Sandrine’s Letters to Tomorrow
by Dedra Johnson
It took me a chapter or so to really engage this story, but then I couldn’t put it down. Sandrine is an 8-year-old girl growing up a ’70s New Orleans ghetto. Daddy only sees her for a few weeks in summer, and the rest of the time she’s stuck with the worst mom in the world. Shirleen bore her at the age of 15 and resents her intelligence, her light skin color, and her mere existence. Thus, Sandrine grew up in a classic codependent family – carefully balancing getting beaten for doing her homework with getting beaten for cleaning the house. Cut off from any other children or friendly adults, hers is a world of sexual predators encouraged by her mother, abusive in-laws, and the hope that someday, somehow, she can escape. Eventually, she finds rescue from her father, who takes her off to rural and much more tolerant Meridian, Mississippi. If I can find a flaw in this clearly written and engaging work, it’s her father. He clearly knows the danger his daughter lives in, yet he takes his good old time in rescuing her. His delays allow her to be assaulted and nearly raped. All I can say is this – she’s gonna be one messed up adult.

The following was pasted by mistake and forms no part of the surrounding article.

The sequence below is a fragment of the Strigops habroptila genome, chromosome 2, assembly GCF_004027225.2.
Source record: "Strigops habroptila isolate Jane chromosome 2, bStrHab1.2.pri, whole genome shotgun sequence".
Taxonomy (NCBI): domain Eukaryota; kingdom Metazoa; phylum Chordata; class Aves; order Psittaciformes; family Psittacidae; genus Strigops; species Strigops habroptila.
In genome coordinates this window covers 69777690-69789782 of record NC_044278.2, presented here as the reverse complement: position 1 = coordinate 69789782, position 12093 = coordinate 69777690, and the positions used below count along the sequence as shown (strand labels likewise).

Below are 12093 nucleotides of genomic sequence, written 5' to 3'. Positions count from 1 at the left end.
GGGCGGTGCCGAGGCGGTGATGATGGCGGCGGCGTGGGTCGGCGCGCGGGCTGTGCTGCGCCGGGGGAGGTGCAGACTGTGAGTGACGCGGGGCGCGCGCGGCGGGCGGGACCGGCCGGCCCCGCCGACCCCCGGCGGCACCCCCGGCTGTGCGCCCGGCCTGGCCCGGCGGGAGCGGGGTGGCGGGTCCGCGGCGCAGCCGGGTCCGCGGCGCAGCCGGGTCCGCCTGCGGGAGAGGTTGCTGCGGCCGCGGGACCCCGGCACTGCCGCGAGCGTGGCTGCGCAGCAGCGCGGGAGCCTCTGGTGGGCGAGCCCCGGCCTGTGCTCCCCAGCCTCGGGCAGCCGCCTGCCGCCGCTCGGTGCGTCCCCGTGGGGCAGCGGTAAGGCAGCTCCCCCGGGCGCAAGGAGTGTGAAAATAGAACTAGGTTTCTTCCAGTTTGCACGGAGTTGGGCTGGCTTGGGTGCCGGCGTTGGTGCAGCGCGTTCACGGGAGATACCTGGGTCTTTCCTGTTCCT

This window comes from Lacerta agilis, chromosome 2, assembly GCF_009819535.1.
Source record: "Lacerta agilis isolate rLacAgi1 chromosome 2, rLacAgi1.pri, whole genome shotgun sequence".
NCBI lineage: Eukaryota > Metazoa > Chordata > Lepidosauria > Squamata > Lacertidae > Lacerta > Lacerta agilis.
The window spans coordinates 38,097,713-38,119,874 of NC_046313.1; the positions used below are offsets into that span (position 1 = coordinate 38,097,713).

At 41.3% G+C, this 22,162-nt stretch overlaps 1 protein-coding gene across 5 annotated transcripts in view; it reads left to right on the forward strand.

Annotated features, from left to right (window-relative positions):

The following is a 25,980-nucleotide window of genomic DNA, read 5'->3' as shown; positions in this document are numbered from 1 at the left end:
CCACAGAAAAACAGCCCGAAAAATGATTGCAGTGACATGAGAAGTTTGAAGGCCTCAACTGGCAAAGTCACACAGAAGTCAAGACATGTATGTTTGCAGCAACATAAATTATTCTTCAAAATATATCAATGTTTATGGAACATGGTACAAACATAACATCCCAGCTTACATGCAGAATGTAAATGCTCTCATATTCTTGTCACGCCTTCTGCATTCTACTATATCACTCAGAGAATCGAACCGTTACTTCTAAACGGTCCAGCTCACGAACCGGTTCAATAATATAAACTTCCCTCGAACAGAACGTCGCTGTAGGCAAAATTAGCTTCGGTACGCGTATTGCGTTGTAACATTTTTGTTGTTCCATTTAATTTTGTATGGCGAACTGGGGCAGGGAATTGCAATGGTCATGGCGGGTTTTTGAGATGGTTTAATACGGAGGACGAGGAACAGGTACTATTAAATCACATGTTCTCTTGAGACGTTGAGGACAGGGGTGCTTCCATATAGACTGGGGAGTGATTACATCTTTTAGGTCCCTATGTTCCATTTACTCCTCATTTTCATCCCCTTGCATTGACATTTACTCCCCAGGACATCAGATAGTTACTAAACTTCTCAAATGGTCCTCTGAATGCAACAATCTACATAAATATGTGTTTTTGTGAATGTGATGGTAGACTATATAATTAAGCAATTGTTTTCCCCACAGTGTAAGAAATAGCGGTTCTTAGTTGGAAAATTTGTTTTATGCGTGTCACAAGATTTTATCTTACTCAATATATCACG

Author Johnson paints a hellish world of poverty and its constant companions – despair and ignorance. While there are people around Sandrine who maintain dignity and honor despite little ready cash, the vast majority have no such recourse, and have nothing to look to for a role model outside of dead end jobs and various degrees of crime. This is no children’s book, but a book about children in the worst possible world in America.
IG Publishing: www.igpub.com